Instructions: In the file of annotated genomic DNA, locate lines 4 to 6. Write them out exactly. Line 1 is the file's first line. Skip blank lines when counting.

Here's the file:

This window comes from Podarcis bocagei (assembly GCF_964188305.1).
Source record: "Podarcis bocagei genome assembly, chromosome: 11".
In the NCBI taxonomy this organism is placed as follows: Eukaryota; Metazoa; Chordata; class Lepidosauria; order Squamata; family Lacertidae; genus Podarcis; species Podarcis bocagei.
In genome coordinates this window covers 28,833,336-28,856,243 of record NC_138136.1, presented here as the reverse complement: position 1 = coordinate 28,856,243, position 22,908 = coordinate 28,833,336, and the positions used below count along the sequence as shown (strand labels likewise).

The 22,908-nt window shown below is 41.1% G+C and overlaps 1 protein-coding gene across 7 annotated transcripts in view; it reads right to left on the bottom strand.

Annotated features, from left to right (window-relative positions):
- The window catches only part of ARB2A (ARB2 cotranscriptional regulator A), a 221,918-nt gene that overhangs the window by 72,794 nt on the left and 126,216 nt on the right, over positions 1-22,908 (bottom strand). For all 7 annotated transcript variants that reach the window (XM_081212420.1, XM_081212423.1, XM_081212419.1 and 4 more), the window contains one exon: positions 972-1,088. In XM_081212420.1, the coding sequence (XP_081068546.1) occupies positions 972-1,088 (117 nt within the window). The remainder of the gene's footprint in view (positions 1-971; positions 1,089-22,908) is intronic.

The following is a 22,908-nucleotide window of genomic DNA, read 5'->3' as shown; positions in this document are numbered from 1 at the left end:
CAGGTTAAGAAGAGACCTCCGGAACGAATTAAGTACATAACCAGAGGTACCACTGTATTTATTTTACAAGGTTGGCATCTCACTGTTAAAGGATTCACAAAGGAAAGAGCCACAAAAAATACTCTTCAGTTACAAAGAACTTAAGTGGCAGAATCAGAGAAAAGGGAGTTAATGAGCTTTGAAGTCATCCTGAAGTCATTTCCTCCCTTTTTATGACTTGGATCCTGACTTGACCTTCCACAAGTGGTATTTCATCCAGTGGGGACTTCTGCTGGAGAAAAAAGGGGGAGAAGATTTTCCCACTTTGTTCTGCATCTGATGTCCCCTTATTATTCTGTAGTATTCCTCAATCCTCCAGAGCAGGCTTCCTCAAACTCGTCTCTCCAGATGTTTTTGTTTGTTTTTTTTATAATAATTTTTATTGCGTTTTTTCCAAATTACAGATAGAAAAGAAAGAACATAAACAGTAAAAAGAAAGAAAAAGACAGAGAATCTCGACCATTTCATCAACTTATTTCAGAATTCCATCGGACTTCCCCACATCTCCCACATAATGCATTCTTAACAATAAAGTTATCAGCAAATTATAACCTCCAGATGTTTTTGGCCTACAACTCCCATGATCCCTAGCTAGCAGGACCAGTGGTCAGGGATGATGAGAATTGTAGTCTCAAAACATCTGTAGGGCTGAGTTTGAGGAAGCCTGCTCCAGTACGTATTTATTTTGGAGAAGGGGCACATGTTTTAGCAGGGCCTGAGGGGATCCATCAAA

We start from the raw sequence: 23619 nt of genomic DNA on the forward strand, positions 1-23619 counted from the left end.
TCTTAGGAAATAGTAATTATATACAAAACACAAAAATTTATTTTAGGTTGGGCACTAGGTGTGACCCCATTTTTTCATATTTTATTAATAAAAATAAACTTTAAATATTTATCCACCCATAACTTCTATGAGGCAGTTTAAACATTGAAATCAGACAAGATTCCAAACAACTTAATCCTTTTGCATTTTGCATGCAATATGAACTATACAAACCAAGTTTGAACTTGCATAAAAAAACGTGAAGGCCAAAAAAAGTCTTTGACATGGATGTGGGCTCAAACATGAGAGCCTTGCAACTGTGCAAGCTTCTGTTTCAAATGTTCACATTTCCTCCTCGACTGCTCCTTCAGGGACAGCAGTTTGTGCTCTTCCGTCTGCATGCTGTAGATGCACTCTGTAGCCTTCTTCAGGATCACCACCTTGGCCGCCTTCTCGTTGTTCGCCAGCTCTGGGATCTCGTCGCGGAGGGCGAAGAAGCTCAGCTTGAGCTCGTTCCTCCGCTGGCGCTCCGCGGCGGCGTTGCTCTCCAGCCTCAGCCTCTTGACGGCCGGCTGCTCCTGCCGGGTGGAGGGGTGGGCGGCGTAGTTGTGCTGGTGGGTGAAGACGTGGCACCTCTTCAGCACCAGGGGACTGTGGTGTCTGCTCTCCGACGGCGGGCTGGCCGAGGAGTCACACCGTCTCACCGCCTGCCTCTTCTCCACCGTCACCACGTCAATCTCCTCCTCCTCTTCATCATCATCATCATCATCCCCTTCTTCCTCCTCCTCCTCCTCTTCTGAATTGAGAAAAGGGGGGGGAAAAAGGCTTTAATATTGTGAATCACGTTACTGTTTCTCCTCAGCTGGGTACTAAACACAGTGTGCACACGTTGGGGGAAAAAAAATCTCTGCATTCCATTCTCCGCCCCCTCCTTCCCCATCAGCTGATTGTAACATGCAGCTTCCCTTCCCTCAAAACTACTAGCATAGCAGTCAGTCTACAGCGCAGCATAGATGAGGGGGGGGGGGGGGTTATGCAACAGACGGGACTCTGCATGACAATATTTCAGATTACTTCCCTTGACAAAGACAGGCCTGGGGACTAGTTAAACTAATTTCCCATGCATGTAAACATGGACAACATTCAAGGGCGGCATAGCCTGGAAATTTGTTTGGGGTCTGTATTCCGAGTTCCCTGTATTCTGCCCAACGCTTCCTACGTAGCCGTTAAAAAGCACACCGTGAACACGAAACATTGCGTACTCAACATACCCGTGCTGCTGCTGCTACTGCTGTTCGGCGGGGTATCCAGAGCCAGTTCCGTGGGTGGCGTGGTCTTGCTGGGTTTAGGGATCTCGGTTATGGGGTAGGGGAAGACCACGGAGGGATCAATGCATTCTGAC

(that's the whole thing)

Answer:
In genome coordinates this window covers 28,833,336-28,856,243 of record NC_138136.1, presented here as the reverse complement: position 1 = coordinate 28,856,243, position 22,908 = coordinate 28,833,336, and the positions used below count along the sequence as shown (strand labels likewise).

The 22,908-nt window shown below is 41.1% G+C and overlaps 1 protein-coding gene across 7 annotated transcripts in view; it reads right to left on the bottom strand.

Annotated features, from left to right (window-relative positions):